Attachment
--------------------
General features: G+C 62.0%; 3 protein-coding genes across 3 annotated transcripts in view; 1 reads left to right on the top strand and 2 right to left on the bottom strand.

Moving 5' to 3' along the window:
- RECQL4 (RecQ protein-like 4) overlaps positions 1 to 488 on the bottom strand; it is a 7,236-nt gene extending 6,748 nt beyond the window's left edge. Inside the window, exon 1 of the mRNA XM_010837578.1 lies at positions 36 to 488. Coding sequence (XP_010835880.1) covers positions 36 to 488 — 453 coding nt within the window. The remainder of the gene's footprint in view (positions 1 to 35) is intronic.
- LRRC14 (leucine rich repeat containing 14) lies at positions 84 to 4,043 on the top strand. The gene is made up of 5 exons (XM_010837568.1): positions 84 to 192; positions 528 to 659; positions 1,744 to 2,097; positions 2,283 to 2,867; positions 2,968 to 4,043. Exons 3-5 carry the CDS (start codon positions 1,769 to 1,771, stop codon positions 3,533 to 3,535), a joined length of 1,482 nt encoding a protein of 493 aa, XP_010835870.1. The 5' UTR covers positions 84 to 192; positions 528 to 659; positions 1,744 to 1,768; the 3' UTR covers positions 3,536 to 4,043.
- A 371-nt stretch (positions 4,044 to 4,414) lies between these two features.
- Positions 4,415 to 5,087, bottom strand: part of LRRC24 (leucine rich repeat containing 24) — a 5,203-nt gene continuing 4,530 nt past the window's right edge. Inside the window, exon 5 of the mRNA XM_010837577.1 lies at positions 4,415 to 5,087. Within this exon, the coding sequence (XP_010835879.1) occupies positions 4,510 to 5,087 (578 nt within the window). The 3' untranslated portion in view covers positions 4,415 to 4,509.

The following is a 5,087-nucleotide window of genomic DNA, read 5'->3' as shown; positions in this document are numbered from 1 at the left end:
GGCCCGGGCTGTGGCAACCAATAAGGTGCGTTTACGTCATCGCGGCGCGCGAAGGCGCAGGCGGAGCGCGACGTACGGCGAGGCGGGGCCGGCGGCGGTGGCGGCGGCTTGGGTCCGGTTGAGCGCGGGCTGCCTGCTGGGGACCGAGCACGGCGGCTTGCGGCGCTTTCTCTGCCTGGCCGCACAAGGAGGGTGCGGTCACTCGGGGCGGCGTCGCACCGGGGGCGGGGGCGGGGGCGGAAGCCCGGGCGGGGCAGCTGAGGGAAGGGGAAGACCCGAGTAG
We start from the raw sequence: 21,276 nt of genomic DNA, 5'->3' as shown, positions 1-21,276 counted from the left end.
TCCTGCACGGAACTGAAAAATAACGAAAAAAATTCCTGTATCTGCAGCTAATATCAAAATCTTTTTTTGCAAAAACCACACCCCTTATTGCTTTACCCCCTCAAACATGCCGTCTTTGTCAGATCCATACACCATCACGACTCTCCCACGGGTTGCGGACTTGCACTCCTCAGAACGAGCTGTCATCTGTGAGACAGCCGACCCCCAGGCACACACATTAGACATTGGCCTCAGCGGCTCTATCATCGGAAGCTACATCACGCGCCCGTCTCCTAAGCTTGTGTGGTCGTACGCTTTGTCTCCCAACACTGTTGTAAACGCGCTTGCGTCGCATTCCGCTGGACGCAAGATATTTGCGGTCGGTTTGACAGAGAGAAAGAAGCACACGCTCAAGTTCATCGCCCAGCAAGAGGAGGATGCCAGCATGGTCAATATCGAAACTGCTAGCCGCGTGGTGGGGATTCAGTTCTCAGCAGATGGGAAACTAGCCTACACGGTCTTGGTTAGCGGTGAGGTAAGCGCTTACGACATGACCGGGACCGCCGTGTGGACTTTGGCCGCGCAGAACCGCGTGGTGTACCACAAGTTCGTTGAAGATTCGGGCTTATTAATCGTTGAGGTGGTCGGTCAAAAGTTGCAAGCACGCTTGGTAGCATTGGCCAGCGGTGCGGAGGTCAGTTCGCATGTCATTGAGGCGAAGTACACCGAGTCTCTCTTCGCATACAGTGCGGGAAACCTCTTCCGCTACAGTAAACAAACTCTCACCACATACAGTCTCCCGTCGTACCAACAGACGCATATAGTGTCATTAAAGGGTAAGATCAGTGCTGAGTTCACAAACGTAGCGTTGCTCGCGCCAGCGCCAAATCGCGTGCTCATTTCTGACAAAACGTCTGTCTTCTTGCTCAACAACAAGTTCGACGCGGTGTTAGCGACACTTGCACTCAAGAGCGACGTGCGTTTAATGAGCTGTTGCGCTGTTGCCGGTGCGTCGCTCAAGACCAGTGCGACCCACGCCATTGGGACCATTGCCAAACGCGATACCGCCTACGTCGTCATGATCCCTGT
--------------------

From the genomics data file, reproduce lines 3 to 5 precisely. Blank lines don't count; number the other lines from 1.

- RECQL4 (RecQ protein-like 4) overlaps positions 1 to 488 on the bottom strand; it is a 7,236-nt gene extending 6,748 nt beyond the window's left edge. Inside the window, exon 1 of the mRNA XM_010837578.1 lies at positions 36 to 488. Coding sequence (XP_010835880.1) covers positions 36 to 488 — 453 coding nt within the window. The remainder of the gene's footprint in view (positions 1 to 35) is intronic.
- LRRC14 (leucine rich repeat containing 14) lies at positions 84 to 4,043 on the top strand. The gene is made up of 5 exons (XM_010837568.1): positions 84 to 192; positions 528 to 659; positions 1,744 to 2,097; positions 2,283 to 2,867; positions 2,968 to 4,043. Exons 3-5 carry the CDS (start codon positions 1,769 to 1,771, stop codon positions 3,533 to 3,535), a joined length of 1,482 nt encoding a protein of 493 aa, XP_010835870.1. The 5' UTR covers positions 84 to 192; positions 528 to 659; positions 1,744 to 1,768; the 3' UTR covers positions 3,536 to 4,043.
- A 371-nt stretch (positions 4,044 to 4,414) lies between these two features.